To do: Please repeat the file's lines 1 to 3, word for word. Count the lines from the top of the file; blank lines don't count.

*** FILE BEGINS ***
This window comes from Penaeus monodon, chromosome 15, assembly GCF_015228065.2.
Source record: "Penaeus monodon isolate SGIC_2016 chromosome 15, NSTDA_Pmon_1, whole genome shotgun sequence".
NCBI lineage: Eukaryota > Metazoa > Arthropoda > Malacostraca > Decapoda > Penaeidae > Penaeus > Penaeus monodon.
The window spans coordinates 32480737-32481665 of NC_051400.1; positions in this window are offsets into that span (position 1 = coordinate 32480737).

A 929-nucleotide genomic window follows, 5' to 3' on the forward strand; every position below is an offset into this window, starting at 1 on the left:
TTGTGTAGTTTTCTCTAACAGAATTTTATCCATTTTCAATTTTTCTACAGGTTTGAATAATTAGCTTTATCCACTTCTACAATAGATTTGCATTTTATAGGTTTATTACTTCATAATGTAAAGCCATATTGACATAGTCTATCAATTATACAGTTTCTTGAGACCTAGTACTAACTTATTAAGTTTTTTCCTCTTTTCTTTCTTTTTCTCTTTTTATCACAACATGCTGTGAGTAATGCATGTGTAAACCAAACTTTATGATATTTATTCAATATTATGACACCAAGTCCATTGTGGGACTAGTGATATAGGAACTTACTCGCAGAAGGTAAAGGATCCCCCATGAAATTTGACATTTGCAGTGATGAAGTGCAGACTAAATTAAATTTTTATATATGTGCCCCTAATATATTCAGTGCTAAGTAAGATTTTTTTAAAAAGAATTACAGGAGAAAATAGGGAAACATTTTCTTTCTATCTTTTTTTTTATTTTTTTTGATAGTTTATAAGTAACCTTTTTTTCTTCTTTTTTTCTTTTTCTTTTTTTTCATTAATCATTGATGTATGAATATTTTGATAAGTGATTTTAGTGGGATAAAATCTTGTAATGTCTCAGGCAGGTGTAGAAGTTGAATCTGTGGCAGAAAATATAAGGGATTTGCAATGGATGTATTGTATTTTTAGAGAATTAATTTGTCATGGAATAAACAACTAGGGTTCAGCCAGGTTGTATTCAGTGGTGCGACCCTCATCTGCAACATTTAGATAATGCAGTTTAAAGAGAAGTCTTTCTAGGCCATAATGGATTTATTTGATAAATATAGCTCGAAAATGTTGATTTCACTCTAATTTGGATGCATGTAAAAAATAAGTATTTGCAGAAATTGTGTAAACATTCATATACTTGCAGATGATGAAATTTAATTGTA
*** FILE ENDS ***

This window comes from Penaeus monodon, chromosome 15, assembly GCF_015228065.2.
Source record: "Penaeus monodon isolate SGIC_2016 chromosome 15, NSTDA_Pmon_1, whole genome shotgun sequence".
NCBI lineage: Eukaryota > Metazoa > Arthropoda > Malacostraca > Decapoda > Penaeidae > Penaeus > Penaeus monodon.